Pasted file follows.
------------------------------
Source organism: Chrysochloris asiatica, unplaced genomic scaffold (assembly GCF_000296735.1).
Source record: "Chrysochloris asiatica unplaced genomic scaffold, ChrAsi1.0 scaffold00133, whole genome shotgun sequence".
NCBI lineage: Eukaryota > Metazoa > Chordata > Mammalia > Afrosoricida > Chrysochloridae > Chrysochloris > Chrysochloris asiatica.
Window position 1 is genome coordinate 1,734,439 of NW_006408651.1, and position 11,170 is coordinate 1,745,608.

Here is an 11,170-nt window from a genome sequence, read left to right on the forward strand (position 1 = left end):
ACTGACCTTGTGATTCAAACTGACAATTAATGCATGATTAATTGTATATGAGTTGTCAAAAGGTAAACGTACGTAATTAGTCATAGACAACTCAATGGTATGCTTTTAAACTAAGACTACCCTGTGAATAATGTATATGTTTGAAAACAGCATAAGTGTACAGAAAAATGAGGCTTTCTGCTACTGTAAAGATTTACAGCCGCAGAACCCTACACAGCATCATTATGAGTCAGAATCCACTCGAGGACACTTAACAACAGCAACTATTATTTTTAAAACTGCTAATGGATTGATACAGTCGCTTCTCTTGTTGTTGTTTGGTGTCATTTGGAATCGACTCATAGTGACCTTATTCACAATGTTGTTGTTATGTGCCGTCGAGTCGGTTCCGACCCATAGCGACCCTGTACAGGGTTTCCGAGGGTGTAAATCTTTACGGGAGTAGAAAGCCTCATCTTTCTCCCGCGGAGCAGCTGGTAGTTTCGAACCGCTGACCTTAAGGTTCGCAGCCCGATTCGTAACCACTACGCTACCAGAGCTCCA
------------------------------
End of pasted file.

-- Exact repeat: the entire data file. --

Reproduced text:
Source organism: Chrysochloris asiatica, unplaced genomic scaffold (assembly GCF_000296735.1).
Source record: "Chrysochloris asiatica unplaced genomic scaffold, ChrAsi1.0 scaffold00133, whole genome shotgun sequence".
NCBI lineage: Eukaryota > Metazoa > Chordata > Mammalia > Afrosoricida > Chrysochloridae > Chrysochloris > Chrysochloris asiatica.
Window position 1 is genome coordinate 1,734,439 of NW_006408651.1, and position 11,170 is coordinate 1,745,608.

Here is an 11,170-nt window from a genome sequence, read left to right on the forward strand (position 1 = left end):
ACTGACCTTGTGATTCAAACTGACAATTAATGCATGATTAATTGTATATGAGTTGTCAAAAGGTAAACGTACGTAATTAGTCATAGACAACTCAATGGTATGCTTTTAAACTAAGACTACCCTGTGAATAATGTATATGTTTGAAAACAGCATAAGTGTACAGAAAAATGAGGCTTTCTGCTACTGTAAAGATTTACAGCCGCAGAACCCTACACAGCATCATTATGAGTCAGAATCCACTCGAGGACACTTAACAACAGCAACTATTATTTTTAAAACTGCTAATGGATTGATACAGTCGCTTCTCTTGTTGTTGTTTGGTGTCATTTGGAATCGACTCATAGTGACCTTATTCACAATGTTGTTGTTATGTGCCGTCGAGTCGGTTCCGACCCATAGCGACCCTGTACAGGGTTTCCGAGGGTGTAAATCTTTACGGGAGTAGAAAGCCTCATCTTTCTCCCGCGGAGCAGCTGGTAGTTTCGAACCGCTGACCTTAAGGTTCGCAGCCCGATTCGTAACCACTACGCTACCAGAGCTCCA